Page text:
Through this project, a holistic farm water planning process was developed and tested.  During Phase 1 (completed April 2014) a farm water planning toolkit was developed.  In Phase 2 the toolkit was piloted with 8-10 agricultural operations across the Cowichan region.

A range of farm types and locations were selected so that the pilot incorporated a cross-section of water sources and management issues.  The pilot helped to refine and evaluate the planning approach and to identify common challenges or issues of exceptional concern.  By identifying more complex water issues and opportunities (that require cooperation between multiple partners) the pilot project was also intended to form the foundation for future collaborative water pilot projects in the Cowichan Valley. Options for broadening the use of the planning toolkit and process are currently being explored.

Cowichan – Integrated Farm Water Planning Pilot (2014 summary)

Cowichan – Integrated Farm Water Planning Pilot (2015 toolkit)

Cowichan – Integrated Farm Water Planning Pilot (2015 report)

Related Documents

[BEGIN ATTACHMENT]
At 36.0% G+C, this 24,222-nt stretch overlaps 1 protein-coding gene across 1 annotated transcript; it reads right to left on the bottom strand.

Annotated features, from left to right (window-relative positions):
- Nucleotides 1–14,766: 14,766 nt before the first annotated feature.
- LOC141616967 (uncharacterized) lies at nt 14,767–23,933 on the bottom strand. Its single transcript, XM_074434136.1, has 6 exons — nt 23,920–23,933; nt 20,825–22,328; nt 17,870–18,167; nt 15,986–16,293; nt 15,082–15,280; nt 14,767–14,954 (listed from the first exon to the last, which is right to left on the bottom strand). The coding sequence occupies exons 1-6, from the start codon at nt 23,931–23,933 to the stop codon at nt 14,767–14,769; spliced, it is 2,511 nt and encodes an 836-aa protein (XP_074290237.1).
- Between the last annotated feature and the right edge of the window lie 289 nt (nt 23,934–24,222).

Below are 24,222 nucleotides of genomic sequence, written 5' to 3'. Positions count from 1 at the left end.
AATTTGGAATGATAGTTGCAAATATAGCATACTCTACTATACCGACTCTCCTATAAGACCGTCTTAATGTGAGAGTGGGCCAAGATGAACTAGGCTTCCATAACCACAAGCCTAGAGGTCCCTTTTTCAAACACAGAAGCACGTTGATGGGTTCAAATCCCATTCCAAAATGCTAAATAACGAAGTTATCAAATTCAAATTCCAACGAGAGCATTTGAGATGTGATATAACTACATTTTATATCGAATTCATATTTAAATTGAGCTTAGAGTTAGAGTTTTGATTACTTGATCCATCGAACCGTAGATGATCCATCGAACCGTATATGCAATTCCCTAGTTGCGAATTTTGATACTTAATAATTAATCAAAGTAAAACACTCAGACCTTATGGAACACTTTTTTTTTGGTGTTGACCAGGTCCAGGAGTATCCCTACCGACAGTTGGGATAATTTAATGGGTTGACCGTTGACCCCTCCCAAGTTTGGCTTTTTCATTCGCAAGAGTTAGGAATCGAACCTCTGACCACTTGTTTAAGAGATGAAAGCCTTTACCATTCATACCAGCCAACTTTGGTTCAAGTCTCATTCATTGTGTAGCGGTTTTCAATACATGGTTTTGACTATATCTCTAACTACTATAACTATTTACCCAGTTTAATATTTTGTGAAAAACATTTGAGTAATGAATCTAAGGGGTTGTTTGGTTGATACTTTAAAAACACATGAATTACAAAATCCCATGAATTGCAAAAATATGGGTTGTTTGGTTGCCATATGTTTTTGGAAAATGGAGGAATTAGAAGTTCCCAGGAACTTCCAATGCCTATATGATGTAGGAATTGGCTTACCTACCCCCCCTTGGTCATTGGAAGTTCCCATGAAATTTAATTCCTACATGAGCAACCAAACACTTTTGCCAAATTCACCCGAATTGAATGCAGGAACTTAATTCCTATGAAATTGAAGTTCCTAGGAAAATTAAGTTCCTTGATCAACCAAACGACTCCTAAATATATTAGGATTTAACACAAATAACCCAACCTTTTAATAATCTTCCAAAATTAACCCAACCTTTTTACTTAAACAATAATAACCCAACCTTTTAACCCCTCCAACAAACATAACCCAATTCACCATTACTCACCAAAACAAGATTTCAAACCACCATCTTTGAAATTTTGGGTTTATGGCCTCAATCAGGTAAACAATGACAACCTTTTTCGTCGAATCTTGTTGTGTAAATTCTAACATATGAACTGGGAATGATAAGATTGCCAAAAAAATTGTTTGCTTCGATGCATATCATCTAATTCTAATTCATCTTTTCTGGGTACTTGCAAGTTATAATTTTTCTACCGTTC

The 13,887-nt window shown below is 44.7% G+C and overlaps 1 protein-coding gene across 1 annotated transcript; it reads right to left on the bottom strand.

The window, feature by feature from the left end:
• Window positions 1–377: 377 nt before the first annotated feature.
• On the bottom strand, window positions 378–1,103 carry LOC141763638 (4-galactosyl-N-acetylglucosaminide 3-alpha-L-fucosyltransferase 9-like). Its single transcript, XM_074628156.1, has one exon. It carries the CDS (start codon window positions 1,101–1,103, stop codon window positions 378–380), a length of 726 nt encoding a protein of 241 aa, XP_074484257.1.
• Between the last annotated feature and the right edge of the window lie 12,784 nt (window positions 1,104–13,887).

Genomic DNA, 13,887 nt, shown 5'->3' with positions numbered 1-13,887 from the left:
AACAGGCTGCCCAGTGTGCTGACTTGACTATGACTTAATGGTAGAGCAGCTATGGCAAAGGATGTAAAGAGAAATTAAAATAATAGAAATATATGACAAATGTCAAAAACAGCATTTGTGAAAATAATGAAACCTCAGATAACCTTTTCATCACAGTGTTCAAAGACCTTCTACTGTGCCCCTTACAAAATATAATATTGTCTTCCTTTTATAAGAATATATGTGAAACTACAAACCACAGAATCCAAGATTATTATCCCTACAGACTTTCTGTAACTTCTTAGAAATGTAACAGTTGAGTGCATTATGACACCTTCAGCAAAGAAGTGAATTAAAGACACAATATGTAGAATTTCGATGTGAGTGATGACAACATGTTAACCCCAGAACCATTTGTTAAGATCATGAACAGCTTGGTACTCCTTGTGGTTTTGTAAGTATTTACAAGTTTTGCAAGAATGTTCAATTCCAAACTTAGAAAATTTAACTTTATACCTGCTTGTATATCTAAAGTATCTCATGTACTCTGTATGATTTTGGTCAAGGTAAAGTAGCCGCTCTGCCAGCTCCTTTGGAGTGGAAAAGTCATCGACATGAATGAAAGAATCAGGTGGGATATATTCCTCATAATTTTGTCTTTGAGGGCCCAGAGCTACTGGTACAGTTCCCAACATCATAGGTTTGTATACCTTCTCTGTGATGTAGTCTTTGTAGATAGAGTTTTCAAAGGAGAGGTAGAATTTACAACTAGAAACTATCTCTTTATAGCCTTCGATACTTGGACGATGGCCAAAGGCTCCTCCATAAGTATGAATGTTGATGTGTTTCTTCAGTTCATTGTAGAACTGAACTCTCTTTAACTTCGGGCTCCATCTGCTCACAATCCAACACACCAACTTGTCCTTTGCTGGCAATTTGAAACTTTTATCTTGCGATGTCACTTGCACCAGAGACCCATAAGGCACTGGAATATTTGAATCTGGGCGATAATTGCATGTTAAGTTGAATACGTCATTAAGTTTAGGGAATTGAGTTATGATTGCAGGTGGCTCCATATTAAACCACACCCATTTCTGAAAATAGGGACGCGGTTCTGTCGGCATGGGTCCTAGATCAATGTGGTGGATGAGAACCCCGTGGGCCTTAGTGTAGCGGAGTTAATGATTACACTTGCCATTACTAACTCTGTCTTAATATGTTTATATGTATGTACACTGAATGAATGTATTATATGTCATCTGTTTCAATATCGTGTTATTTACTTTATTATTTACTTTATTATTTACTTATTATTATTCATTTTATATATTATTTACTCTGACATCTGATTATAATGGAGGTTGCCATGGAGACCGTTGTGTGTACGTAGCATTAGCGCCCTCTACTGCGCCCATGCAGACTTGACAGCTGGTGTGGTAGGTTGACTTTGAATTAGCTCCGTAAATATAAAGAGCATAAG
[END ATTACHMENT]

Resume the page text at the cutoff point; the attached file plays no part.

Cowichan – Drought Alert System Pilot Project

Download and read the project summary as a PDF: Drought Alert Project Keeps Producers 'In the Know'.

The recently completed Extreme Weather Events Preparedness and Mitigation Pilot Project brought Cowichan producers together to discuss preparedness for extreme events. Through this dialogue, it became clear that there was a gap between producers’ awareness of water issues on their farm, and their level of awareness about the status of water at the regional level. Although the provincial government issues drought alerts and updates, this information is not reaching all producers through existing communication mechanisms.

The Cowichan Drought Alert System pilot project implemented a series of low cost mechanisms for communicating drought status to producers and evaluated which approaches are the most effective. During the 2015 and 2016 production seasons, this project piloted 4-5 different communication mechanisms including: text and phone alerts, signage, a postcard mail out, an electronic newsletter, and website updates. The most effective options will be integrated into the on-going activities of the CVRD Public Safety Division and shared with other interested communities.

Related Documents

Cowichan – Water Storage and Management Knowledge Transfer